Tony Allen. Photo by Bernard Benant.
Tony Allen, the longtime drummer with African music legend Fela Kuti, has died in France. As the drummer with Fela’s groundbreaking band Africa ’70, Allen was responsible for creating many of the beats that defined Afrobeat music, the mix of jazz, funk, and the Yoruban style of Nigerian music that remains one of the most influential and timeless styles of the past half century.
In an October 2009 feature on Allen, Modern Drummer’s Michael Parillo laid out the musician’s ascendence and importance this way: “In 1964, Allen, who was born in 1940, and began his career as a jazz drummer, was playing the popular dance style highlife in the Nigerian city of Lagos when he auditioned for a group led by Fela, a fellow jazzer. A luckier, more fateful meeting would be hard to imagine; in terms of world music, it’s as heavy as the day John Coltrane first shook hands with Elvin Jones.”
Among the many unique aspects of Allen’s drumming was his hi-hat work. In that same MD feature, he explained the source of his fascination with the instrument: “In the ’60s I discovered Max Roach’s hi-hat lesson in DownBeat [magazine], about two pages. Before that, when I was playing drums I knew something was missing because everybody had a hi-hat but they never used it. The hi-hat was there, but it was not played. So I thought, Something is wrong. And then, when I discovered that [article] I said, ‘Yeah, that’s it—I’m sure now; let me go and fix it.'”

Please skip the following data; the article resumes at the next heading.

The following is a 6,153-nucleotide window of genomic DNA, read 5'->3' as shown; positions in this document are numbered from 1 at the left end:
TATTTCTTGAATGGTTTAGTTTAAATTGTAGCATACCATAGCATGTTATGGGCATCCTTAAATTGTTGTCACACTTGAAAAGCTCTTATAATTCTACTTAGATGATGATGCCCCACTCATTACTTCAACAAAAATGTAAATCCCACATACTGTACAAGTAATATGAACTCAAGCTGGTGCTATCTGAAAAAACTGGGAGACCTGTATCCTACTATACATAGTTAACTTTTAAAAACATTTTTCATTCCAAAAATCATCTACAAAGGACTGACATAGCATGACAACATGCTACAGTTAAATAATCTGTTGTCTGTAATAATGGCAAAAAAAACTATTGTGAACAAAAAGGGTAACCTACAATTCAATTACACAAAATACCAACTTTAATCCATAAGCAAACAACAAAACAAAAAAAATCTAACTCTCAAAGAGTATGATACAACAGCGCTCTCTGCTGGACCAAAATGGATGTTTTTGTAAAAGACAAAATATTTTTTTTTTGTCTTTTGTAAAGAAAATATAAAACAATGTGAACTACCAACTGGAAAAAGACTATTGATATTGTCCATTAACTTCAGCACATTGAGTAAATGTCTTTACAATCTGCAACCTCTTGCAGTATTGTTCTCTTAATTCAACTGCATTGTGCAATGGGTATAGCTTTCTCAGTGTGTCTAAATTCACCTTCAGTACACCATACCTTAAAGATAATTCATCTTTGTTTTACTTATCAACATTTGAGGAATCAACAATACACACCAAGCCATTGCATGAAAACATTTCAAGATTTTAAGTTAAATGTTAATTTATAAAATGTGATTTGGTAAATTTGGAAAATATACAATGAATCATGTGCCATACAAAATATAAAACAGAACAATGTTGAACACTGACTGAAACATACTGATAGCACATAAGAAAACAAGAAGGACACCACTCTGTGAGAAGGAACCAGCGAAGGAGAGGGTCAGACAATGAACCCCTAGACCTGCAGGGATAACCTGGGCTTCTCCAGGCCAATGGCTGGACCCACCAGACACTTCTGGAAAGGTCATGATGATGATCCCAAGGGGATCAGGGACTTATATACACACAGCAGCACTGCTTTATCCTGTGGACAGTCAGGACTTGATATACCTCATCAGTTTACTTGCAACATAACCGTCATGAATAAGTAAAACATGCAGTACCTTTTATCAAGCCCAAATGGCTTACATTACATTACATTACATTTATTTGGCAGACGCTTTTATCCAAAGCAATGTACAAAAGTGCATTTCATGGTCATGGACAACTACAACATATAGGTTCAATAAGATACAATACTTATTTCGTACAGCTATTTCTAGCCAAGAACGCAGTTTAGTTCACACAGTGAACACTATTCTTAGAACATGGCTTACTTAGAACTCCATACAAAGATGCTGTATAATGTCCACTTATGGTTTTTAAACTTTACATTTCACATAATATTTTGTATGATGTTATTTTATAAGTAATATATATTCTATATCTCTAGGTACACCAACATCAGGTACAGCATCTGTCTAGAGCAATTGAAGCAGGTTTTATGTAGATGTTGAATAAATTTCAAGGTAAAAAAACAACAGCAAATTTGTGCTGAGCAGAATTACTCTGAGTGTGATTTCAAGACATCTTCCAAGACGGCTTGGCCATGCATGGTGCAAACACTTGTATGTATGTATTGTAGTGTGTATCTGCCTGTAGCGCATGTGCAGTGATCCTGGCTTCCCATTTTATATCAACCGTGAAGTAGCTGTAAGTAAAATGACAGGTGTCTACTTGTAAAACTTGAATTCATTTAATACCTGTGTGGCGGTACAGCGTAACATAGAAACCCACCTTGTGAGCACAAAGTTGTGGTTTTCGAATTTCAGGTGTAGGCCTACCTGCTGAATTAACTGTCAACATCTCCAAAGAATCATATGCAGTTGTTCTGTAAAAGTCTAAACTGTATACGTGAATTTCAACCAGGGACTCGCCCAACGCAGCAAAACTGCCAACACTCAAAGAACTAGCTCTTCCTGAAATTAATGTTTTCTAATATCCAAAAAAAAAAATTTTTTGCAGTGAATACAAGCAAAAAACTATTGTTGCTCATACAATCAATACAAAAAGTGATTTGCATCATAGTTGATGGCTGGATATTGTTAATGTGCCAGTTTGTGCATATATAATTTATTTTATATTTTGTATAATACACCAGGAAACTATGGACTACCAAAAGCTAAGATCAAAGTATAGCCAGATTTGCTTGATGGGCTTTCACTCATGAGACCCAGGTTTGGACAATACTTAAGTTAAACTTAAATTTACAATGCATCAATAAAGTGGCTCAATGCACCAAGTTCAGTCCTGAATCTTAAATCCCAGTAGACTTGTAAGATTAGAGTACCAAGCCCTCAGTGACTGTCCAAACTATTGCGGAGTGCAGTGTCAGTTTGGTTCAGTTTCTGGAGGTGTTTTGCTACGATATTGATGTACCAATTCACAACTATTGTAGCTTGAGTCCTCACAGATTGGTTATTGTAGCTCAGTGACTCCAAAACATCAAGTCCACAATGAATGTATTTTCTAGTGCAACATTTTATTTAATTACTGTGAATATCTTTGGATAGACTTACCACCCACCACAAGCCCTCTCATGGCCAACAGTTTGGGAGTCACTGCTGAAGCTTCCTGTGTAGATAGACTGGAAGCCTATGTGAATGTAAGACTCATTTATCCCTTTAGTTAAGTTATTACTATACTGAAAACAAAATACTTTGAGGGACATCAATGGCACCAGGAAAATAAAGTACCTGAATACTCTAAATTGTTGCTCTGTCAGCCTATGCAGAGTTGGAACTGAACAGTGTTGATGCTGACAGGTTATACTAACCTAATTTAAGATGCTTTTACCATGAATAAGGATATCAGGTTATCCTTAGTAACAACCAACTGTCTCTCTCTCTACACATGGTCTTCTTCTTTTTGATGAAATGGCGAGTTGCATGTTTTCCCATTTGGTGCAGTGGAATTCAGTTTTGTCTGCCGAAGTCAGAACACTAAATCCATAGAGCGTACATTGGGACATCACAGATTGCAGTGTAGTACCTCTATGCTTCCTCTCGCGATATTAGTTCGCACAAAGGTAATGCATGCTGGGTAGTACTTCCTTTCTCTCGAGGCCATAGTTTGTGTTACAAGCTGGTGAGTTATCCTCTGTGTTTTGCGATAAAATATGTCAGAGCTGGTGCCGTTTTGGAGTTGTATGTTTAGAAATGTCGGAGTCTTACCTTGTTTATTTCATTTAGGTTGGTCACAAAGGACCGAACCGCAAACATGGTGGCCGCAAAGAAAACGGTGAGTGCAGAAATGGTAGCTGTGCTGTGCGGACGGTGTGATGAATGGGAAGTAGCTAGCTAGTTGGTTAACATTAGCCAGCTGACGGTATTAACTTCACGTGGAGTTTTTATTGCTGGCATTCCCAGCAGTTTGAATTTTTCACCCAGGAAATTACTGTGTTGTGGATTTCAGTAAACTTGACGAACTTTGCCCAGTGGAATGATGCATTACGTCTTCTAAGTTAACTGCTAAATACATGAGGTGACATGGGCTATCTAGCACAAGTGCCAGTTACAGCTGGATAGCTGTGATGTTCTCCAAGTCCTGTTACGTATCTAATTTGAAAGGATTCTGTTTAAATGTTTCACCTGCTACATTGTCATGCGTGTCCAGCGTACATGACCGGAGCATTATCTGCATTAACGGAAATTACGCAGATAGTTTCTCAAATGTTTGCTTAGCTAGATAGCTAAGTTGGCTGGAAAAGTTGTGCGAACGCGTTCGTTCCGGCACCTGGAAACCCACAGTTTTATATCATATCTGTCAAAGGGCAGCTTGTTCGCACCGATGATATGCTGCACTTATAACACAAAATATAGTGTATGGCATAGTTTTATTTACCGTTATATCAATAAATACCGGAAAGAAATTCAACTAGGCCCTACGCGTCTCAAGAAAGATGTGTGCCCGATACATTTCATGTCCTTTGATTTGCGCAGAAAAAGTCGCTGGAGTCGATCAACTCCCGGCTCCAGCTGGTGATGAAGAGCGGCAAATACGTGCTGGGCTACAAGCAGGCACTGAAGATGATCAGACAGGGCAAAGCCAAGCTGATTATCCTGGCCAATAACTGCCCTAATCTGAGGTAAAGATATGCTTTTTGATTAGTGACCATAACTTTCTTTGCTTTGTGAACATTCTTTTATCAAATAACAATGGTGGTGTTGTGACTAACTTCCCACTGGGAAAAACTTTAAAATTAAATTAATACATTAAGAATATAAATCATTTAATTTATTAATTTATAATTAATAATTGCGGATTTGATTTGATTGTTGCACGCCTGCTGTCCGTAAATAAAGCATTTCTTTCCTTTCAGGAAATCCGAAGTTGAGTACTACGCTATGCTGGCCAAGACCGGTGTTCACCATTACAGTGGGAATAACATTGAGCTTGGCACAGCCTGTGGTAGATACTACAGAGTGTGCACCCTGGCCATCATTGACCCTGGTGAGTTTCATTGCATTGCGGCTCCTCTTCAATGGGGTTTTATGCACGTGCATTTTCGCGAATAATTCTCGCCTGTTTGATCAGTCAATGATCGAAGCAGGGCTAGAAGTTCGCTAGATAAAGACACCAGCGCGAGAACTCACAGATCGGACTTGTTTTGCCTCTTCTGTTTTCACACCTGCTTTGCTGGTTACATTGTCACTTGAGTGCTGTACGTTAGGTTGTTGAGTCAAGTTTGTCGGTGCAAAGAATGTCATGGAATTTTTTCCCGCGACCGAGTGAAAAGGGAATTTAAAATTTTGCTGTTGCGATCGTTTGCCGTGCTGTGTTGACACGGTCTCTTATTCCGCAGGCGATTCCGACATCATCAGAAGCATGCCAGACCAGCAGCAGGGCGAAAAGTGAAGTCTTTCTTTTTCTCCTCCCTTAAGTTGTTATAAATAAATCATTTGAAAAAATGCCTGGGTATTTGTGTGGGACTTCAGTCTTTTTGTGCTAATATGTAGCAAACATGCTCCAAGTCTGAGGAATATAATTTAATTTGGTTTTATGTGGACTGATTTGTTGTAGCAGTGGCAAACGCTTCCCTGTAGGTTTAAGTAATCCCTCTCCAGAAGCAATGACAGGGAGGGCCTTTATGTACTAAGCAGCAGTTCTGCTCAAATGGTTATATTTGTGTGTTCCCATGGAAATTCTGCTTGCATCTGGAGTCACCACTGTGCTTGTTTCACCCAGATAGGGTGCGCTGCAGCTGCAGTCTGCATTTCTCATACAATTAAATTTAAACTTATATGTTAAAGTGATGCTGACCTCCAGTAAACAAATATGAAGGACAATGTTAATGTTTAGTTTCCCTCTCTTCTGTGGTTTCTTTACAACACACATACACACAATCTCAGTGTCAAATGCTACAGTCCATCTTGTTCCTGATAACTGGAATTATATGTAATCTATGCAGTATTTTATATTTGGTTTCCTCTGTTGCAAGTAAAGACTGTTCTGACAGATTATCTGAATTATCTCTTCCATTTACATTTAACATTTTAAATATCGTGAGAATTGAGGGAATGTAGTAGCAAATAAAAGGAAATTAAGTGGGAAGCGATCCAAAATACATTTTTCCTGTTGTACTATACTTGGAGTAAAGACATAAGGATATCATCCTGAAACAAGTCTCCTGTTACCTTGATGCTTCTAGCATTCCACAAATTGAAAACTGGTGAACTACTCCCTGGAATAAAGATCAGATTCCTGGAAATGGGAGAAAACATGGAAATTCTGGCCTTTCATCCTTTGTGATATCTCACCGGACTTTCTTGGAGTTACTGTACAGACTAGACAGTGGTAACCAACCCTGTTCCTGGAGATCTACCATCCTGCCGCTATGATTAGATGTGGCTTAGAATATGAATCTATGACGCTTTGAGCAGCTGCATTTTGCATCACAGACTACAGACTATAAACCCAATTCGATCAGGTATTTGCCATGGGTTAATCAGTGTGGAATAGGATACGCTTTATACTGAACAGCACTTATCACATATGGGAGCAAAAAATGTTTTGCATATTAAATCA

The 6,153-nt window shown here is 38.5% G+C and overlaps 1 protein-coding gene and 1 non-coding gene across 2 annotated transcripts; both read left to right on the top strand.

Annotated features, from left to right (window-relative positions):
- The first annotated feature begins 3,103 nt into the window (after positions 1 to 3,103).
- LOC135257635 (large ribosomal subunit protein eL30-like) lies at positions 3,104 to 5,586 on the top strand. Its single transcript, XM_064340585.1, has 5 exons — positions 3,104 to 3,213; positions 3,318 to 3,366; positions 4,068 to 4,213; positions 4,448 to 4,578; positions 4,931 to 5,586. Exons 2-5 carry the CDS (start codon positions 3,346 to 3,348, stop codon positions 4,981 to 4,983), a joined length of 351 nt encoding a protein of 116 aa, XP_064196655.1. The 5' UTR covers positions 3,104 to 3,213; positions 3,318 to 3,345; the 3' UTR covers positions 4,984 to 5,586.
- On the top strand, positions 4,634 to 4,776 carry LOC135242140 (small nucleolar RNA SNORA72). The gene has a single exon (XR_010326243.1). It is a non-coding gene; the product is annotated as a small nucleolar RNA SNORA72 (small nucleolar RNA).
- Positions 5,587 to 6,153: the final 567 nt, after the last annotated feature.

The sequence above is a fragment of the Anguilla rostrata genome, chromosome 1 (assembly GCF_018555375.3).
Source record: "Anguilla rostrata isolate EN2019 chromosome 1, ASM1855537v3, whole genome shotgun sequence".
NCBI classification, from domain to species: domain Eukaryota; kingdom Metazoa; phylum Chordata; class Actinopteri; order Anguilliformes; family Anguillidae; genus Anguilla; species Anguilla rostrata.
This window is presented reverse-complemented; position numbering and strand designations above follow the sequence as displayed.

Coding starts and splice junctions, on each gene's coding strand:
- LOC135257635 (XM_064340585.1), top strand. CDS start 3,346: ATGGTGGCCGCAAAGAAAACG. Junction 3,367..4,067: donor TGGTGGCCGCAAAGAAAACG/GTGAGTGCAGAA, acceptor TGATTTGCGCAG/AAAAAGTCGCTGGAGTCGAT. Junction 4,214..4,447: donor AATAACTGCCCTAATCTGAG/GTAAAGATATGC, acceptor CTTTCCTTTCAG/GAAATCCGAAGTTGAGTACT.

Allen’s snare and bass drum work were equally idiosyncratic, and together, his snare/bass/hats work represented a unique, complex, and undeniably funky matrix of rhythm that has mystified and fascinated drummers around the world for decades.
Allen at his tribute concert to Art Blakey and the Jazz Messengers in Paris, 2016.
After leaving Fela’s band at the end of the ’70s, Allen, who had already established creative relationships with important artists in the rock world, including Ginger Baker and Brian Eno, recorded a stream of imaginative and infectious solo albums and collaborations, and saw his work become revered by a new generation of players.
Reflecting his importance on the contemporary music scene, Allen was included in Modern Drummer’s list of the 50 greatest drummers of all time, alongside icons of the instrument like John Bonham, Buddy Rich, Tony Williams, Carlton Barrett, and, indeed, his early influence Max Roach.
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Check Out Allen’s Afrobeat Lesson